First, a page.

However, finding a suitable dataset can be tricky. As per the Kaggle website, there are over 50,000 public datasets and 400,000 public notebooks available. Every day a new dataset is uploaded on Kaggle. Each dataset is a small community where one can discuss data, find relevant public code or create your projects in Kernels. Sometimes, you can also find notebooks with algorithms that solve the prediction problem in a specific dataset.
Here are some of the most popular datasets on Kaggle.
This dataset helps companies and teams recognise fraudulent credit card transactions. The dataset contains transactions made by European credit cardholders in September 2013. The dataset presents details of 284,807 transactions, including 492 frauds, that happened over two days.
Recently, it released a simulator for transaction data as part of the practical handbook on machine learning for credit card fraud detection.
It is the ultimate soccer dataset for data analysis and machine learning. The dataset contains 25,000+ matches, 10,000+ players, 11 European countries with their lead championship, seasons 2008 to 2016, players and teams’ attributes sourced from EA Sports’ FIFA video game series, including weekly updates, team line up with squad formation (X, Y coordinates), betting odds from up to 10 providers, detailed match events (goal types, corner, possession, fouls, etc.) for 10,000+ matches.
The dataset shows the historical data on avocado prices and sales volume in multiple US markets. The information has been generated from the Hass Avocado Board website. It represents weekly 2018 retail scan data for national retail volume (units and price, along with region, types (conventional or organic), and Avocado sold volume. The dataset can be applied to other fruits and vegetables across geographies.
Created by IBM data scientists, this fictional dataset is used to predict attrition in an organisation. It uncovers various factors that lead to employee attrition and explores correlations such as “a breakdown of distance from home by job role and attrition,’ or ‘comparison of average monthly income by education and attrition.’
Red wine quality is a clean and straightforward practice dataset for regression or classification modelling. The two datasets available are related to red and white variants of the Portuguese ‘Vinho Verde’ wine. The information in this dataset includes fixed acidity, volatile acidity, citric acid, residual sugar, chlorides, free sulfur dioxide, total sulfur dioxide, density, pH and others. The dataset is also available on the UCI machine learning repository.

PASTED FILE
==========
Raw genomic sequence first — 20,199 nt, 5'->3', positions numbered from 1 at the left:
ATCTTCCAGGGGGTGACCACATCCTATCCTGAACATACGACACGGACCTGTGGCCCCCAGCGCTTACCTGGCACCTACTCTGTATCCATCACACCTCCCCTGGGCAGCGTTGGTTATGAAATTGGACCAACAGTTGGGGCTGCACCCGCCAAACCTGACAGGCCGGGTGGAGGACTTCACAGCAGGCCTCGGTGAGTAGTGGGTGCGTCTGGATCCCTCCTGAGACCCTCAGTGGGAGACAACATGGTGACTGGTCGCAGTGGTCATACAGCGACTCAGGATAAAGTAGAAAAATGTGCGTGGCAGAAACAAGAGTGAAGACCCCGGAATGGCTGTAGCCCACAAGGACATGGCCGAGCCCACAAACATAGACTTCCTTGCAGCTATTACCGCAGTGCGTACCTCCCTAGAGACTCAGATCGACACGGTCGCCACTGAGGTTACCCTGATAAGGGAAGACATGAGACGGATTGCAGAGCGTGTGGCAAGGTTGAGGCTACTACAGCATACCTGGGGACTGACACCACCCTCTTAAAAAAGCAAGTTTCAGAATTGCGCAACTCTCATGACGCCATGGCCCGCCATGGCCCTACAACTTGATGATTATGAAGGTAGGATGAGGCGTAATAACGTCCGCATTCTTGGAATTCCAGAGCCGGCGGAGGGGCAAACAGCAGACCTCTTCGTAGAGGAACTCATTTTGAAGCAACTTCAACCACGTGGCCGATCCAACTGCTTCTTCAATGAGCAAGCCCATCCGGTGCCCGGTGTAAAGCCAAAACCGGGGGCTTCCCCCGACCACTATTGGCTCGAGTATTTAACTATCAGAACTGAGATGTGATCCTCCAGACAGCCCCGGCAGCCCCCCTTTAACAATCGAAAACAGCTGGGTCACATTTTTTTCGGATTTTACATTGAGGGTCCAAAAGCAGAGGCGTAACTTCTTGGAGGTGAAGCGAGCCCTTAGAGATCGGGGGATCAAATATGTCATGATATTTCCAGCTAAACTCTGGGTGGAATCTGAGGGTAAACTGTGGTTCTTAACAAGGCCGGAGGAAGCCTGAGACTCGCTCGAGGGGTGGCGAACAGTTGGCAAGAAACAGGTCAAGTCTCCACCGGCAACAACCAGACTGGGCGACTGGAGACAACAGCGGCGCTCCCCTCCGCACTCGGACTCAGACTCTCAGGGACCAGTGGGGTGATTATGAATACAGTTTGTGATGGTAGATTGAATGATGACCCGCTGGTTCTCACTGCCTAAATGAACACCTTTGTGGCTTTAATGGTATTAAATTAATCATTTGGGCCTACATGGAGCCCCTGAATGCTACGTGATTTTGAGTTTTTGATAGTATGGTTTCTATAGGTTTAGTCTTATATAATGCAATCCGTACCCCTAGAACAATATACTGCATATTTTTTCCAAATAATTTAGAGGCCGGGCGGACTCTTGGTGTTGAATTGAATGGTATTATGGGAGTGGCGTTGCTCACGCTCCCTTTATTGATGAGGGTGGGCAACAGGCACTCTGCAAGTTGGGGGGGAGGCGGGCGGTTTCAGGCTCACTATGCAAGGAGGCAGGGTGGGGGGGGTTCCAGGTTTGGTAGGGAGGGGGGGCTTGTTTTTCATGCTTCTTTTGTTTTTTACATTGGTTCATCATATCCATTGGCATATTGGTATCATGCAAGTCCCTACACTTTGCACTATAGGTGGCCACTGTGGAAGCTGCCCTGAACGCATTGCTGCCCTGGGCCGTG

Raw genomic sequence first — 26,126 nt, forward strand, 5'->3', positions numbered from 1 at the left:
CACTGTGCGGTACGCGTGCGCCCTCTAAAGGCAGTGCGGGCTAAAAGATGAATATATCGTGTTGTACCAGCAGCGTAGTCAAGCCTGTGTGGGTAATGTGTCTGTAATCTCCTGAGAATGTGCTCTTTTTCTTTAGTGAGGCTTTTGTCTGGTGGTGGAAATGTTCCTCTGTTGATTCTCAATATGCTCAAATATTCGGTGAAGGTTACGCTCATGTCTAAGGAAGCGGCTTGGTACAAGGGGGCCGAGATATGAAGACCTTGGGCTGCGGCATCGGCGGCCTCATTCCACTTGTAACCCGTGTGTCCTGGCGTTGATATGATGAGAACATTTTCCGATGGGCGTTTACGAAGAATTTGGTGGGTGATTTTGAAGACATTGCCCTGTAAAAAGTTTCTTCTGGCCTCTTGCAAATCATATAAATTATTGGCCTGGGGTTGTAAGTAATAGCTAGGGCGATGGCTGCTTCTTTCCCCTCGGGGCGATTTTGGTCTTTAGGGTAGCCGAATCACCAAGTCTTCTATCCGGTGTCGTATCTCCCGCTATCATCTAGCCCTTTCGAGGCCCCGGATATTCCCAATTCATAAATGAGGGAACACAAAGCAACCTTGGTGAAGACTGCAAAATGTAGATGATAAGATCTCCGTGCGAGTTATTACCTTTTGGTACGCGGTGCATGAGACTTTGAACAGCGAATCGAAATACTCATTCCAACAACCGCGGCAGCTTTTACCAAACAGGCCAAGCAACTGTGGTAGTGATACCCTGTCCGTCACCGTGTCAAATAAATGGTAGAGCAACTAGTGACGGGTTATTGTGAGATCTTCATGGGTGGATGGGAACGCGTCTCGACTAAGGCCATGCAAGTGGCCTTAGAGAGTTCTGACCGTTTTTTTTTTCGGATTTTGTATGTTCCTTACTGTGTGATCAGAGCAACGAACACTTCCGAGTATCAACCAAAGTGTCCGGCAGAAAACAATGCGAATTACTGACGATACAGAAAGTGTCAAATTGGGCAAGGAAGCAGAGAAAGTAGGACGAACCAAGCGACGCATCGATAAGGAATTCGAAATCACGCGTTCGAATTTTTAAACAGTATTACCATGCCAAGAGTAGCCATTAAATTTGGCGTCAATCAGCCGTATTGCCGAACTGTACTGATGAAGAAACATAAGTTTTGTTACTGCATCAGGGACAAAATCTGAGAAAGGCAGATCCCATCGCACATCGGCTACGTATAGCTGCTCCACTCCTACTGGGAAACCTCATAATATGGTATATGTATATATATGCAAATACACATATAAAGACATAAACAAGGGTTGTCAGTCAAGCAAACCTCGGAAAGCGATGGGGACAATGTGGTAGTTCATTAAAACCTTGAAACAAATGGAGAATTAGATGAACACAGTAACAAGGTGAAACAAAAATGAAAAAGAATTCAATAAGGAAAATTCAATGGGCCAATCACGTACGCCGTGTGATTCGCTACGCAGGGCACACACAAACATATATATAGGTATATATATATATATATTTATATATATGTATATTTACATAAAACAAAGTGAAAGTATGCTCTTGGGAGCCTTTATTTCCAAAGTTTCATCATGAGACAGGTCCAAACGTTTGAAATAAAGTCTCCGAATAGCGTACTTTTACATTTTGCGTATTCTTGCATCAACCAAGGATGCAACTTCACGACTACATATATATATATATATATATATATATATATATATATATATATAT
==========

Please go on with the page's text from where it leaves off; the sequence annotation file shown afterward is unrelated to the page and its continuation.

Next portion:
This dataset is used for forecasting insurance via regression modelling. The dataset includes age, sex, body mass index, children (dependents), smoker, region and charges (individual medical costs billed by health insurance). The dataset is also available on GitHub.
This is a free, open, collaborative database of food products worldwide, with ingredients, allergens, nutrition facts and all the tidbits of information found on product labels. The database is a part of Google’s Summer of Code 2018. 5000+ contributors have added 600K+ products from 150 countries using an app or their camera to scan barcodes and upload pictures of products and their labels.
Kaggle conducted an industry-wide survey in 2017 to establish a comprehensive overview of the data science and machine learning landscape. The survey received over 16K responses, gathering information around data science, machine learning innovation, how to become data scientists and more. You can find the kernels used in the report here.
The Titanic dataset consists of original data from the Titanic competition and is ideal for binary logistic regression. The dataset contains information about the passenger’s id, age, sex, fare etc. The Titanic competition involves users creating a machine learning model that predicts which passengers survived the Titanic shipwreck.
This dataset is extracted from the GMB (Groningen Meaning Bank) corpus, tagged, annotated and built specifically to train the classifier to predict labelled entities such as name, location, etc. It gives you a broad view of feature engineering and helps solve business problems like picking entities from electronic medical records, etc.
Check out other popular datasets on Kaggle here.